The worldwide spread of COVID-19 has led to significant changes in business operations, supply chains and consumer behavior. Across industries, manufacturers navigated shortages, supply interruptions, and stay-at-home/social distance requirements on their workforce — all of which forced change in both operations and worker classification such as “essential.”
Edge computing offers dairy manufacturers a single solution to address several operational challenges. Fundamentally, edge computing allows manufacturers to move computing resources to where they’re needed most — near critical equipment to aid operations and the supply chain. A good edge computing platform, purposely built for operational environments, can enable zero-touch, OT-friendly operation and provide computing redundancy to eliminate equipment downtime that increases overall equipment effectiveness (OEE). The low latency of running these applications at the point of data acquisition is also ideal for the high velocity of dairy manufacturing, the multiple SKUs and the focus on product quality.
Edge computing platforms can enable dairy manufacturers to modernize their packaging plants more quickly. They can further improve key performance indicators (KPIs) by implementing nearly infinite other applications, including predictive maintenance with plug-n-play capability to significantly decrease maintenance requirements.
Reducing risk through increased automation
Edge computing supports greater automation, which allows more tasks to be performed with reduced on-site staff. This can help companies adjust to fewer people on-site as a result of government restrictions on movement such as quarantines and curfews, as well as limits placed on the number of people who can safely be accommodated in production line spaces.
Companies are accelerating the use of edge computing to improve analytics, quality control, troubleshooting and disaster recovery while reducing bottlenecks and, ultimately, production costs. Enterprises should look at what operations are lower value but supervised manually and identify those activities to be moved to fully automated or remote operations.
Preventing downtime at the edge
Complying with staffing limits and increasing levels of automation could mean fewer workers permitted on the plant floor. This can lead to issues in quality and production. A mistake in something such as temperature control can mean a significant loss of product and profit.
Edge computing allows for data to be collected close to their creation. Via technology such as smart sensors, data can be processed locally for real-time decision support and digital escalation of issues. Using edge computing, teams have a new way to improve traditional KPIs such as OEE.
Edge computing also enables data acquisition and reporting from various analytics packages, opening the realm of predictive maintenance and reduced waste using process variables (temperature, vibration, holding times, etc.) to flag abnormalities and deviations. This data then are used to forecast when maintenance should be completed to avoid decreased efficiency or equipment failure, unlocking the potential benefits of moving from reactive/scheduled strategies to predictive maintenance.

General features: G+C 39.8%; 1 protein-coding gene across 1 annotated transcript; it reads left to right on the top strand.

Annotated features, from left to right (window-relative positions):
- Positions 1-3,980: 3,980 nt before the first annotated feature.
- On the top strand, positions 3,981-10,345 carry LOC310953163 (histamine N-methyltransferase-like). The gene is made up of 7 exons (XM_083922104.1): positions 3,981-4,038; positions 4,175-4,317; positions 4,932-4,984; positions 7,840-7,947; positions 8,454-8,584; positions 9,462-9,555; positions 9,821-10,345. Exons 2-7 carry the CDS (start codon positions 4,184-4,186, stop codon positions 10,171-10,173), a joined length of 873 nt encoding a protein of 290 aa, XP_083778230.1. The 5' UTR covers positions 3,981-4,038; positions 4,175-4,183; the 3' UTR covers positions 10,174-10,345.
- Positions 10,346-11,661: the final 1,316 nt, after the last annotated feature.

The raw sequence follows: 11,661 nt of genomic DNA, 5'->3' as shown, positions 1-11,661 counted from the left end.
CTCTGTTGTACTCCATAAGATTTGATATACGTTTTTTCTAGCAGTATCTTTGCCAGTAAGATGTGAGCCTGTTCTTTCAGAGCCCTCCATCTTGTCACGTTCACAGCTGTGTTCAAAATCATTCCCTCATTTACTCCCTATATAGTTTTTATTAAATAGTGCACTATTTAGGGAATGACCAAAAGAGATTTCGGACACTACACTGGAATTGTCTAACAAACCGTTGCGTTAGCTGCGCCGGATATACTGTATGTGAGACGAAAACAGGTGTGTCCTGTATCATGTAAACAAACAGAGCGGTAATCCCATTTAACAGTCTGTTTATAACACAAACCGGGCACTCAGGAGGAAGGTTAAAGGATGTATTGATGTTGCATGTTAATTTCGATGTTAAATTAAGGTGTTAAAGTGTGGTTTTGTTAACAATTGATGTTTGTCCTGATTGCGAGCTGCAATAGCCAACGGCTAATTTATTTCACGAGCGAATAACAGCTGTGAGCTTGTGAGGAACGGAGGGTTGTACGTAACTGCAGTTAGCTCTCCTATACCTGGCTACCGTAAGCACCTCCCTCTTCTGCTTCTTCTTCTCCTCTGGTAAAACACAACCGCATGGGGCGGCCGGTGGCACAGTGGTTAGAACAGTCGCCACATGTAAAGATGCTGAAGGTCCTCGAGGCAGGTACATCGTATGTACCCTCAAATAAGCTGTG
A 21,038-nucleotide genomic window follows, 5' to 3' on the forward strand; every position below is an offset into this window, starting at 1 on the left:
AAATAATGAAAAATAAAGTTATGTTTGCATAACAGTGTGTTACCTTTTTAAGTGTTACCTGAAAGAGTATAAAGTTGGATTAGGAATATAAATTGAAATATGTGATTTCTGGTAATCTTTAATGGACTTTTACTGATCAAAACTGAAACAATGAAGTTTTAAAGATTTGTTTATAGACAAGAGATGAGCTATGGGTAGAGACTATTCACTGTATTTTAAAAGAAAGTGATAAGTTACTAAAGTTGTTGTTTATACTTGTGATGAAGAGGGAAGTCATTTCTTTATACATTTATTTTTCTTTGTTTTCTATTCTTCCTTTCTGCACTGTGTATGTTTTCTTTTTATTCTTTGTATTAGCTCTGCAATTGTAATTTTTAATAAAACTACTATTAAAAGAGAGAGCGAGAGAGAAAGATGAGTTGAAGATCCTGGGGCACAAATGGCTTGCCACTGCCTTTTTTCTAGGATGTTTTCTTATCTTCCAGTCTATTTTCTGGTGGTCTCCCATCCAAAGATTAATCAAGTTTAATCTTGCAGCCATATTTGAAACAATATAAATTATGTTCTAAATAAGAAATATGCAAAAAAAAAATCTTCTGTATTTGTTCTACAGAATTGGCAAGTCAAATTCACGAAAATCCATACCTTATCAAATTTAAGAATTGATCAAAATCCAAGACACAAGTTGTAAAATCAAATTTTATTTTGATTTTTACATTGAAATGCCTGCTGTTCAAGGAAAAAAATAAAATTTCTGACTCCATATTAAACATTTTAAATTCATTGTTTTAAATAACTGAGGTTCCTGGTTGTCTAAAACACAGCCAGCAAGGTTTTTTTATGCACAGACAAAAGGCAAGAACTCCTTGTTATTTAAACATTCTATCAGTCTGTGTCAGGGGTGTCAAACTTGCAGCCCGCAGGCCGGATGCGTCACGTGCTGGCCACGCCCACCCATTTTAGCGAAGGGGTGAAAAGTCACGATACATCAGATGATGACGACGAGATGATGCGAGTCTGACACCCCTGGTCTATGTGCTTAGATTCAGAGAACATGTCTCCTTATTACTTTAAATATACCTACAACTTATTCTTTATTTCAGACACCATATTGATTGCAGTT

Leveraging real-time analytics
Not only can edge computing collect and analyze data in real-time, it can also feed data to the cloud or on-premise systems, allowing integration with engineering, manufacturing execution and application performance management infrastructure. Connecting these systems and achieving a single pane of glass view through one holistic solution are key for organizations looking to achieve digital transformation at the plant level.
Edge Computing can also be programmed to send specific data to specific locations at specific intervals of time, which can be necessary if Internet connections are not always available or restricted for security reasons. It also can provide storage for data that may not need to leave the site, but still may be of value locally. This can be important when thinking about regulatory requirements for data management.
Changing roles and responsibilities
Plant managers, incorporating input from process and control engineers, are tasked with managing their own systems and taking on IT responsibilities to implement the business systems they require. As automation increases at manufacturing plants, operations teams require plug-n-play capability and systems that are easily validated by IT.
Edge computing platforms solve these needs, reduce cost and address IT requirements with simple, protected and autonomous operation. They also reduce infrastructure footprint by running multiple business applications in a single platform, eliminating management and cost of industrial PCs or traditional servers that require special environments.
Edge computing drives future success
As dairy manufacturers implement digitization, they can also adjust to the challenges imposed by the COVID-19 pandemic using the same edge computing technology. Imagine the benefits of new visibility into operations, flexibility to run new applications and machine learning on operational excellence and resilience.
Throughout time, we can rely on market conditions to change. Companies with a more reliable edge platform are tooled to adjust quickly and exploit their competitive advantage.